& Co. posted a nearly fivefold increase in quarterly profit thanks to booming markets and an economic recovery that allowed it to free up $5.2 billion in funds it had set aside to cover soured loans.
The nation’s largest bank reported a record quarterly profit of $14.3 billion, or $4.50 per share, well above the $3.10 per share forecast by analysts polled by FactSet. A year earlier, JPMorgan reported a quarterly profit of $2.87 billion, or $0.78 a share. The bank reported revenue of $32.27 billion, up 14% from a year earlier.
After the coronavirus pandemic took hold in the U.S. early last year, JPMorgan and other big banks set aside billions of dollars in loan-loss reserves to prepare for a potential flood of consumer and business defaults. The rainy-day funds ate into quarterly profits for much of 2020. But big losses never materialized, and now banks are now cashing in on their diligence.
Wall Street also powered JPMorgan’s first-quarter results. Corporate and investment bank profit nearly tripled to $5.74 billion, a quarterly record, and revenue rose 46% to $14.6 billion. Trading revenue rose 25% from a year ago, and investment-banking fees rose 57%.
The U.S. economy’s rebound has surpassed banks’ internal forecasts. Banks believe the trillions of dollars in government stimulus coursing through the economy, coupled with accelerating vaccine distribution, has insulated consumers and businesses from the pandemic’s worst-case financial scenarios.
“The year has gotten off to a strong start and a robust economic recovery is under way,” Chief Financial Officer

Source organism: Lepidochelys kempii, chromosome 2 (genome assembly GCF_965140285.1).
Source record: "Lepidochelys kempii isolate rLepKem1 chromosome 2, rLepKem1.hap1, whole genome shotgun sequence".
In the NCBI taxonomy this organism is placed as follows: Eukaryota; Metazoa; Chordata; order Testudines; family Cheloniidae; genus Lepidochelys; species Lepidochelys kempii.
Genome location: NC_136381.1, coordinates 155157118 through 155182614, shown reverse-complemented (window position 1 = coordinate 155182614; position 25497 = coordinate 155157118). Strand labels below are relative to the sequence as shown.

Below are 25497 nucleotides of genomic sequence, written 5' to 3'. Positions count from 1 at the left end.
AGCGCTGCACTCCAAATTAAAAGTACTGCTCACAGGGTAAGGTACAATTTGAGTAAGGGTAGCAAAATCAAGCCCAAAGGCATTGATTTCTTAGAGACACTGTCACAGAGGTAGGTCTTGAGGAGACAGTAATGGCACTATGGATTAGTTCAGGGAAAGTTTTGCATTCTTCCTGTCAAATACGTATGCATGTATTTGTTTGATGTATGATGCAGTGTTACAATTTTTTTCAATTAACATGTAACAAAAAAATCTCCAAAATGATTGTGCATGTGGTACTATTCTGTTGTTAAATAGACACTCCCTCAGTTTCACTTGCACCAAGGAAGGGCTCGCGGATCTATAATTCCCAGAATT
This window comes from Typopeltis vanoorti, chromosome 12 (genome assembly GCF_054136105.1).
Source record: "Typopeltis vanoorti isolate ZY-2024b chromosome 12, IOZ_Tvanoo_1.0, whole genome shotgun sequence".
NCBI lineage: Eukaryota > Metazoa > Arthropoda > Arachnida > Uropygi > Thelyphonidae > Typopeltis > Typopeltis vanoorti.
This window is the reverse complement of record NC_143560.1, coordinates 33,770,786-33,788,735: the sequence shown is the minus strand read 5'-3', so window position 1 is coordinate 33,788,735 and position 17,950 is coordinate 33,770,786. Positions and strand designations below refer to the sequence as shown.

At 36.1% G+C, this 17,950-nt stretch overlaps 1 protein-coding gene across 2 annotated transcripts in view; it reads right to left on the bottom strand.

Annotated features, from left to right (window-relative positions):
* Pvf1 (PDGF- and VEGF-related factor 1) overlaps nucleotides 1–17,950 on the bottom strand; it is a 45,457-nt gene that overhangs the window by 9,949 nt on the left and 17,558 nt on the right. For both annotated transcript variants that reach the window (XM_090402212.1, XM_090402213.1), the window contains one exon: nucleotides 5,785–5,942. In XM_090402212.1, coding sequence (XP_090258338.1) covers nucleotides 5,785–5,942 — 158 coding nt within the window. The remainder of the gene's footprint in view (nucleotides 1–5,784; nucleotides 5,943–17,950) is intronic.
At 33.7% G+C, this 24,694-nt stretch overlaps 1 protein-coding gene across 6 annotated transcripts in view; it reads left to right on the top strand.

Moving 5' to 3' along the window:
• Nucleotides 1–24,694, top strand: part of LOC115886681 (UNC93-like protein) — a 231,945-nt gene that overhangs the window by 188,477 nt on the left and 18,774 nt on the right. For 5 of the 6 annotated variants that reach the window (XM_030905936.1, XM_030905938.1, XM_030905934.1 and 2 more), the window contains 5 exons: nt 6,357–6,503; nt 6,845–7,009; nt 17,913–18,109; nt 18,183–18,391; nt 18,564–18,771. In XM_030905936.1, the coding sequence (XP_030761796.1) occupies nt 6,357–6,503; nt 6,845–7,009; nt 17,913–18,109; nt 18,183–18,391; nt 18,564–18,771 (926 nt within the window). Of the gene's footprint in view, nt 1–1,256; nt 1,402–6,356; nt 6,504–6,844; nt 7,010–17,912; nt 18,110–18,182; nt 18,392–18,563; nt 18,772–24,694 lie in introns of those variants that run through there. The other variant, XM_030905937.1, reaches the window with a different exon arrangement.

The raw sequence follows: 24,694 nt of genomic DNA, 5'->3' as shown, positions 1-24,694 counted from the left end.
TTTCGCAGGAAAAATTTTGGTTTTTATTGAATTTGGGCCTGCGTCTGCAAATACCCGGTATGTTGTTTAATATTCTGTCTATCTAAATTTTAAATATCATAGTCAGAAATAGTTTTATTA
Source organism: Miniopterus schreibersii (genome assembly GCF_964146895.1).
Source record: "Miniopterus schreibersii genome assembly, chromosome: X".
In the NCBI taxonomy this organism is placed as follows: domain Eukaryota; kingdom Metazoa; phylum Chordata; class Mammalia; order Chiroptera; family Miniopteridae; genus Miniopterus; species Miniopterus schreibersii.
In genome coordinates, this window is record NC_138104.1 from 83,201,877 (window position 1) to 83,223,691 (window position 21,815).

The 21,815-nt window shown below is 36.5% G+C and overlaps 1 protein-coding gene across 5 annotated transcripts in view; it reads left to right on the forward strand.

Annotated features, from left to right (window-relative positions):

said on a call with reporters Wednesday morning. “Of course, there are still risks and uncertainties that lie ahead that we’re preparing for as well as specific issues that we’re facing.”
In his annual letter to shareholders last week, Chief Executive
said he believes the economy is primed for a “Goldilocks moment” of fast growth and inflation and interest rates that move slowly upward.
The bank’s stock price reflects that shift. Shares of JPMorgan have risen more than 21% since the beginning of the year. The KBW Nasdaq Bank Index, which tracks shares of the largest lenders, is up close to 25% this year, compared with 10% for the S&P 500.
The forces that pushed JPMorgan’s Wall Street operation to its best fourth quarter on record last year continued into the early months of 2021. Record investments in blank-check firms helped boost equity-underwriting fees. Trillions of dollars in government stimulus flowed into Americans’ checking accounts, and some of it ended up in the stock market.
The bank made a record $3 billion in investment-banking fees in the first three months of the year. It expects the strengthening economy, a busy slate of public offerings and high CEO confidence to provide a steady pipeline of investment-banking deals, Chief Operating Officer
said in a memo to employees Wednesday.
Revenue fell 6% in JPMorgan’s sprawling consumer business. In asset and wealth management, revenue rose 20%.
Total loans fell about 4% from a year ago. Large U.S. lenders saw their loan books shrink in 2020 for the first time in more than a decade, but banking executives say they expect demand to pick up later this year as the economy continues to recover.
Still, banks have been squeezed over the past year by low interest rates, which crimp what they can make on lending. The difference between what JPMorgan earns on loans and pays for deposits fell to 1.69% in the first quarter, down from 2.37% a year ago.
Deposits surged another 6 percent from the previous quarter, to $2.28 trillion.
Write to Orla McCaffrey at firstname.lastname@example.org
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